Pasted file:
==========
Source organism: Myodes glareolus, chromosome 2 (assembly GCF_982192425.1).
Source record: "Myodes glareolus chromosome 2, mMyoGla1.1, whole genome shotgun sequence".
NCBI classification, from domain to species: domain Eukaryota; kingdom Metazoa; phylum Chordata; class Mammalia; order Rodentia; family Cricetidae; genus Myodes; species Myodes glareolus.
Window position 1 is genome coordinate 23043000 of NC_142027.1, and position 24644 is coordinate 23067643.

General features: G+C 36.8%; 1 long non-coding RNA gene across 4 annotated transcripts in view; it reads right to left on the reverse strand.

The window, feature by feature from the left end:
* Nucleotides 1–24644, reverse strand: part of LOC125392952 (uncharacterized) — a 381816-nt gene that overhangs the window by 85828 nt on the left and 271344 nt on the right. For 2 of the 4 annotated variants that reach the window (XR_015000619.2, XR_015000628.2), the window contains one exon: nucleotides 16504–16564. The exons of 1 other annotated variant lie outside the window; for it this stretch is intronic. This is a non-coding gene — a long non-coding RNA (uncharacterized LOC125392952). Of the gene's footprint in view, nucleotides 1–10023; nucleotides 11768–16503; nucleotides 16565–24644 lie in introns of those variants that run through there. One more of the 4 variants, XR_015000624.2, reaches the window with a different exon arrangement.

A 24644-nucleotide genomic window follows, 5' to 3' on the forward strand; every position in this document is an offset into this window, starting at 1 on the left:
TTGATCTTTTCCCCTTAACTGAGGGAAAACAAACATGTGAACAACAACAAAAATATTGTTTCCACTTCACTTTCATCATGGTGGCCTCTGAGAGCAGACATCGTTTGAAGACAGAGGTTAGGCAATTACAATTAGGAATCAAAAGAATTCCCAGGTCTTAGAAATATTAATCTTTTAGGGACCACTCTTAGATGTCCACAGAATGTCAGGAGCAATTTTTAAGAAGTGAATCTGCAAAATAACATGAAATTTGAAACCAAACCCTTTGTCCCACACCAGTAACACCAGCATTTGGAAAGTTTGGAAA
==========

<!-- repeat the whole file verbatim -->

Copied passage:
Source organism: Myodes glareolus, chromosome 2 (assembly GCF_982192425.1).
Source record: "Myodes glareolus chromosome 2, mMyoGla1.1, whole genome shotgun sequence".
NCBI classification, from domain to species: domain Eukaryota; kingdom Metazoa; phylum Chordata; class Mammalia; order Rodentia; family Cricetidae; genus Myodes; species Myodes glareolus.
Window position 1 is genome coordinate 23043000 of NC_142027.1, and position 24644 is coordinate 23067643.

General features: G+C 36.8%; 1 long non-coding RNA gene across 4 annotated transcripts in view; it reads right to left on the reverse strand.

The window, feature by feature from the left end:
* Nucleotides 1–24644, reverse strand: part of LOC125392952 (uncharacterized) — a 381816-nt gene that overhangs the window by 85828 nt on the left and 271344 nt on the right. For 2 of the 4 annotated variants that reach the window (XR_015000619.2, XR_015000628.2), the window contains one exon: nucleotides 16504–16564. The exons of 1 other annotated variant lie outside the window; for it this stretch is intronic. This is a non-coding gene — a long non-coding RNA (uncharacterized LOC125392952). Of the gene's footprint in view, nucleotides 1–10023; nucleotides 11768–16503; nucleotides 16565–24644 lie in introns of those variants that run through there. One more of the 4 variants, XR_015000624.2, reaches the window with a different exon arrangement.

A 24644-nucleotide genomic window follows, 5' to 3' on the forward strand; every position in this document is an offset into this window, starting at 1 on the left:
TTGATCTTTTCCCCTTAACTGAGGGAAAACAAACATGTGAACAACAACAAAAATATTGTTTCCACTTCACTTTCATCATGGTGGCCTCTGAGAGCAGACATCGTTTGAAGACAGAGGTTAGGCAATTACAATTAGGAATCAAAAGAATTCCCAGGTCTTAGAAATATTAATCTTTTAGGGACCACTCTTAGATGTCCACAGAATGTCAGGAGCAATTTTTAAGAAGTGAATCTGCAAAATAACATGAAATTTGAAACCAAACCCTTTGTCCCACACCAGTAACACCAGCATTTGGAAAGTTTGGAAA